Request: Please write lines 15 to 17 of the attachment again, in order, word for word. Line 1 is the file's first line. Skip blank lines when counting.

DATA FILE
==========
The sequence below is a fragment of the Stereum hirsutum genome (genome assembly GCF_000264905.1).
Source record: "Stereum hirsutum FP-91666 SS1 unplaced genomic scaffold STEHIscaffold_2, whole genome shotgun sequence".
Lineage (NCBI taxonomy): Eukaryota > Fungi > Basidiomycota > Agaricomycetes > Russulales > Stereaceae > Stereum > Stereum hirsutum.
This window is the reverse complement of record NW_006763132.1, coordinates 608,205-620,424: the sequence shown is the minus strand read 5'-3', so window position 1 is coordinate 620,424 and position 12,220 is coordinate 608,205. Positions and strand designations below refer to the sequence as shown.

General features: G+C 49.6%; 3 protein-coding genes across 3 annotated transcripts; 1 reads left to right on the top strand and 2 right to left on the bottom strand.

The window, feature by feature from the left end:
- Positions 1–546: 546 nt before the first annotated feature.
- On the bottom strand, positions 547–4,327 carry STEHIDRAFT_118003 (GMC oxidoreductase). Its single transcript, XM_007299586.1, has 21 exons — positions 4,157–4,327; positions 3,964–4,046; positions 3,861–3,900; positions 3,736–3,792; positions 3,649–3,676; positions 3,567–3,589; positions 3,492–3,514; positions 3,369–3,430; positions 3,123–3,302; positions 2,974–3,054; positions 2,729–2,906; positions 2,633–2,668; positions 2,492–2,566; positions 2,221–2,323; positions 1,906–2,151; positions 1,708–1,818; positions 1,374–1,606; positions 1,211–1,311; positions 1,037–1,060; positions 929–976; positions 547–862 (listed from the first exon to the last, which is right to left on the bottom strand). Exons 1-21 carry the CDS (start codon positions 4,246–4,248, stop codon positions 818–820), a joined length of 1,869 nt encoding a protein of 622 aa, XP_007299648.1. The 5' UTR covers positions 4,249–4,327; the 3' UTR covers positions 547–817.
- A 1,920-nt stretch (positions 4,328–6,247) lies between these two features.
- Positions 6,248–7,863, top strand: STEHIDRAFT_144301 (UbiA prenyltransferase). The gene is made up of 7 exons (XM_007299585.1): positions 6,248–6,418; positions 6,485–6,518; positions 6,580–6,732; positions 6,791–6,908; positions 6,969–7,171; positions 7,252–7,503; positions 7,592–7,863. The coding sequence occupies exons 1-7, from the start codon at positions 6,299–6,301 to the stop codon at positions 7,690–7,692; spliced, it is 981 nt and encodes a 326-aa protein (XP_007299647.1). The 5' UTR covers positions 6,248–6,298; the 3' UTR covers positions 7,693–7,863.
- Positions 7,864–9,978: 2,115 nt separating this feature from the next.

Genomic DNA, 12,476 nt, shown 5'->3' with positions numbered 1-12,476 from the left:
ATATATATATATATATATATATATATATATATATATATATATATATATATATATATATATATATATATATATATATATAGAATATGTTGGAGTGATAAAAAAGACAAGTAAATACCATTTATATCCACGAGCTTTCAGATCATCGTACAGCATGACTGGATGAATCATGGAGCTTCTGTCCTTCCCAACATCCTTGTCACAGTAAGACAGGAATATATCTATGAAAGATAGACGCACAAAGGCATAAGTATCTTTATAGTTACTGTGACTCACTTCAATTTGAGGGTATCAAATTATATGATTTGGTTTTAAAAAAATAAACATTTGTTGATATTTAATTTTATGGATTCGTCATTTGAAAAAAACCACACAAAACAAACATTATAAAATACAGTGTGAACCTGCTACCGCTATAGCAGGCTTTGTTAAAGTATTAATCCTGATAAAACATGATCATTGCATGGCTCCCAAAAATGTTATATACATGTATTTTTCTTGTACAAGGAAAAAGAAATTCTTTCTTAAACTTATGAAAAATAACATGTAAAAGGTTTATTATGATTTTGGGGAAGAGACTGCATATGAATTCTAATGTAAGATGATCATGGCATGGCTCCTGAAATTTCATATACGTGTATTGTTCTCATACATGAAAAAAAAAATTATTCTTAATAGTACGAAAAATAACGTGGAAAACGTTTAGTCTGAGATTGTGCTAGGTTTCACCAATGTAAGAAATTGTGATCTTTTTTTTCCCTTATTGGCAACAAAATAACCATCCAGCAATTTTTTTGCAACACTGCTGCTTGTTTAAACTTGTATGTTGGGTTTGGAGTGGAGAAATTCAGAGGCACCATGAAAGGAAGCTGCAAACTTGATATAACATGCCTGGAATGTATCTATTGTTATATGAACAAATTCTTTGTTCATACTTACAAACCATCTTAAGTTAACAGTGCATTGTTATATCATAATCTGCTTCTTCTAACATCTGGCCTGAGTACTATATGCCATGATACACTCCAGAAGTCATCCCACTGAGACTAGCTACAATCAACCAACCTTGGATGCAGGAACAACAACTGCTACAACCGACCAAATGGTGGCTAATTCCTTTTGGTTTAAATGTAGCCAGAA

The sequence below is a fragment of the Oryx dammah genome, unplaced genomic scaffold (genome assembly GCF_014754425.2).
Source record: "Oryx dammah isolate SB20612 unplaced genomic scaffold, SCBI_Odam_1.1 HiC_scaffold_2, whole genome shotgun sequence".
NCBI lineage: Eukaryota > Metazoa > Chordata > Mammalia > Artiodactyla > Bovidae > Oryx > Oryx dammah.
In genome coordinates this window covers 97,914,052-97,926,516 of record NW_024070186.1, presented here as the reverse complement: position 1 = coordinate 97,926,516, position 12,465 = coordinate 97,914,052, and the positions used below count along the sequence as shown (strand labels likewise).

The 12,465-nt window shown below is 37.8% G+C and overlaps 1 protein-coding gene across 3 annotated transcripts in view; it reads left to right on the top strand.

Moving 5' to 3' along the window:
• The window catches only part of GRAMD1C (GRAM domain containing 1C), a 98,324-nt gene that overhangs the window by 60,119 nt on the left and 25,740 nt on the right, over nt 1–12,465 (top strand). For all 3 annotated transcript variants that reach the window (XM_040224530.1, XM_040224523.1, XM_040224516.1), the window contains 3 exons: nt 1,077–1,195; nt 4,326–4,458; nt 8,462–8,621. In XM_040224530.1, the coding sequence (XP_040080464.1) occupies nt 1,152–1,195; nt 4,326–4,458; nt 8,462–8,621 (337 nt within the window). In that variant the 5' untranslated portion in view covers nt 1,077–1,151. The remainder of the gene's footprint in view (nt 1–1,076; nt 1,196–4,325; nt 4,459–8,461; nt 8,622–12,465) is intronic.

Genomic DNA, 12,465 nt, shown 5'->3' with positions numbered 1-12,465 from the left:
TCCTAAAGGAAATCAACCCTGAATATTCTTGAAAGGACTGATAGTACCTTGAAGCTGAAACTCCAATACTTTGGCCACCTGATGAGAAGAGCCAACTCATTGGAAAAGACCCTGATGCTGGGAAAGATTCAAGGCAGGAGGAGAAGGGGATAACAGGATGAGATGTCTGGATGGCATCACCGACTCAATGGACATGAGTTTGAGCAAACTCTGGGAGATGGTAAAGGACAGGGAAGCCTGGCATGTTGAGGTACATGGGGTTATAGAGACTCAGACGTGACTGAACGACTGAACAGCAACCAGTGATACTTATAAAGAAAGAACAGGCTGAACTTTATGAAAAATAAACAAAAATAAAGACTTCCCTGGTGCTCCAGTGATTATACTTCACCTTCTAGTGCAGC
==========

Source record: "Oryx dammah isolate SB20612 unplaced genomic scaffold, SCBI_Odam_1.1 HiC_scaffold_2, whole genome shotgun sequence".
NCBI lineage: Eukaryota > Metazoa > Chordata > Mammalia > Artiodactyla > Bovidae > Oryx > Oryx dammah.
In genome coordinates this window covers 97,914,052-97,926,516 of record NW_024070186.1, presented here as the reverse complement: position 1 = coordinate 97,926,516, position 12,465 = coordinate 97,914,052, and the positions used below count along the sequence as shown (strand labels likewise).